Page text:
If you haven't heard, 21 people suffered burns Thursday, some serious, at a Tony Robbins "firewalk experience." ABC News just got in touch about my doing a segment on World News Tonight (probably with my ol' pal Dan Harris, who reported my hour-long ABC special on the James Ray tragedy/debacle). Not sure if it's going to come together in time, but check it out.
UPDATE, Monday morning, July 23. I raced into the city to tape a segment on Saturday afternoon; everything was very rush-rush, gotta-get-it-done-yesterday, as is always the case in network. Nonetheless, the segment did not run that night, and though I did "appear" on Good Morning America the following day, my contribution was limited to a single line (hence the quotes around appear). I'm thinking they budgeted for a larger spot for me, but damn Katherine Jackson had to go temporarily missing on Saturday, and naturally that had to be covered wall-to-wall.
But I digress. The single line they left to me focused on the gimmickry behind firewalks and why they're normally a harmless shtick...which wasn't the point at all. First, the firewalk wasn't harmless in this case, and second, people are getting hurt (even killed) by the utter absence of any meaningful orthodoxy or empirical validation in SHAMland's methods. Gurus like Tony Robbins (and, of course, James Ray) are (were) raking in the cash through stunts and sayings that they basically pull out of their asses; meanwhile, their gullible followers will believe just about anything and even alibi when things go awry. Often, the more outlandish a shtick is, the more self-help's victims are likely to believe in it (given their desperation to embrace any metaphysic that wipes away the classic rules and procedures of the world as we know it; they all feel entitled to define their own respective worlds). However, I've been direct-messaging with weekend anchor Dan Harris, who as noted presided over my hour-long expose on James Ray back in 2010, so we'll see what happens.
I'm lobbying for a segment on Robbins and Robbins-mania one of these days. I think it would be instructive (albeit sure to generate some unhappy feedback from the litigious Robbins).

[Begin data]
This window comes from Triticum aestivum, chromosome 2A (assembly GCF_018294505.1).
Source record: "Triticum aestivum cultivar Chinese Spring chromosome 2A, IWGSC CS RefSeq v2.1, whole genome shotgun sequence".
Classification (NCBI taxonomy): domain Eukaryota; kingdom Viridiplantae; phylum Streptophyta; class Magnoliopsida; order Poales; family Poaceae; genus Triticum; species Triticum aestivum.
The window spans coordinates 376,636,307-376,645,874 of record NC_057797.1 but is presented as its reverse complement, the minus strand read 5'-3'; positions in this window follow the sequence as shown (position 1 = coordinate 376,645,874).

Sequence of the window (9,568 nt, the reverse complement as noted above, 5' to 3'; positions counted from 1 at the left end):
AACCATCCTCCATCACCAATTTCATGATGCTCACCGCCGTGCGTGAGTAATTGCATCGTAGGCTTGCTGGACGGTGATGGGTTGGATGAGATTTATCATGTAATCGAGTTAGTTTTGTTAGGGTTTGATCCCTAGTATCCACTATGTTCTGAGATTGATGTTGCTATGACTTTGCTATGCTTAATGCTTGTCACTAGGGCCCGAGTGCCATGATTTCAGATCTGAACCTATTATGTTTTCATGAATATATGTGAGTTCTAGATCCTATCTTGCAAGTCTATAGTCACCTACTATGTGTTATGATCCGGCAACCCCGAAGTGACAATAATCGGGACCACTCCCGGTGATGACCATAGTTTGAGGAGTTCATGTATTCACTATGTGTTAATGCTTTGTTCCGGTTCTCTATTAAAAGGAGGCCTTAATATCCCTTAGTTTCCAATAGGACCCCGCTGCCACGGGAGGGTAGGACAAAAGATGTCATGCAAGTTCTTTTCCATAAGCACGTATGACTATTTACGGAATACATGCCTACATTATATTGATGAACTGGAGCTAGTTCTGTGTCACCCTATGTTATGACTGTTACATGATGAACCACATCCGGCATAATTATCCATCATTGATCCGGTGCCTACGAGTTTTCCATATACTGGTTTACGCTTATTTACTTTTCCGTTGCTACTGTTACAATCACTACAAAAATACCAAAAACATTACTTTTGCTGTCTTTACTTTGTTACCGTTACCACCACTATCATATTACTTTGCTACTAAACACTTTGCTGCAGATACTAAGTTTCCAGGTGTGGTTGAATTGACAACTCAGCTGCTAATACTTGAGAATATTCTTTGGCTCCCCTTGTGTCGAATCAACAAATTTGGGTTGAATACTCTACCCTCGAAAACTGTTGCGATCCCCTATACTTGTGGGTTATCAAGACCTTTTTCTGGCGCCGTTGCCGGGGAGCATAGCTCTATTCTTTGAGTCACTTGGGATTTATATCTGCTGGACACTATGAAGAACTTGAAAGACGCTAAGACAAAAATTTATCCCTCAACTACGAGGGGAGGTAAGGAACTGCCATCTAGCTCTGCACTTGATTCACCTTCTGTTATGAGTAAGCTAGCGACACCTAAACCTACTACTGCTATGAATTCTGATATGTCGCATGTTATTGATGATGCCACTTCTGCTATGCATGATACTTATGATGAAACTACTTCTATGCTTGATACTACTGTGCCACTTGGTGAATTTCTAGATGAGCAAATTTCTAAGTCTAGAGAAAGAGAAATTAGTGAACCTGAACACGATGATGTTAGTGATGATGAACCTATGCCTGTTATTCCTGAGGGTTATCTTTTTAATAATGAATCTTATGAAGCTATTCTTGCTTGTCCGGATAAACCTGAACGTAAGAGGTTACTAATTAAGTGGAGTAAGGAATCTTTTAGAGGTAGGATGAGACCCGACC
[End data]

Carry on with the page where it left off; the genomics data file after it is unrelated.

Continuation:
The Penn State situation is tragic all around—and the just-announced NCAA sanctions ensure that a domino effect will be felt for years by many people (e.g. student-athletes) who are totally blameless. Still, it should not be looked at in a vacuum. One does not want to go off the deep end here in an attempt to use this latest pedophilia cover-up as a metaphor for capitalism-run-amok, but let's face it, money rules the roost in college sports (and mostly everywhere else). As we saw also during the financial crisis of 2008, there were almost no legal and/or ethical limits to what major financial firms were willing to do to enrich themselves at the expense of the great mass of everyday investors. Why didn't the heads of firms like Goldman Sachs and Citigroup pause a bit more often and say to themselves, People are going to be devastated by the kooky derivatives and fraudulent investment schemes we're cooking up here. Scores of innocent American will lose their jobs, their homes, their retirement savings?* The answer: There was an extra buck to be made—by elite investment types who already had millions, if not billions, squirreled away. That's why.
* And after all, a lot more people were devastated by the financial shenanigans of 2008 than by what happened in some Penn State shower.)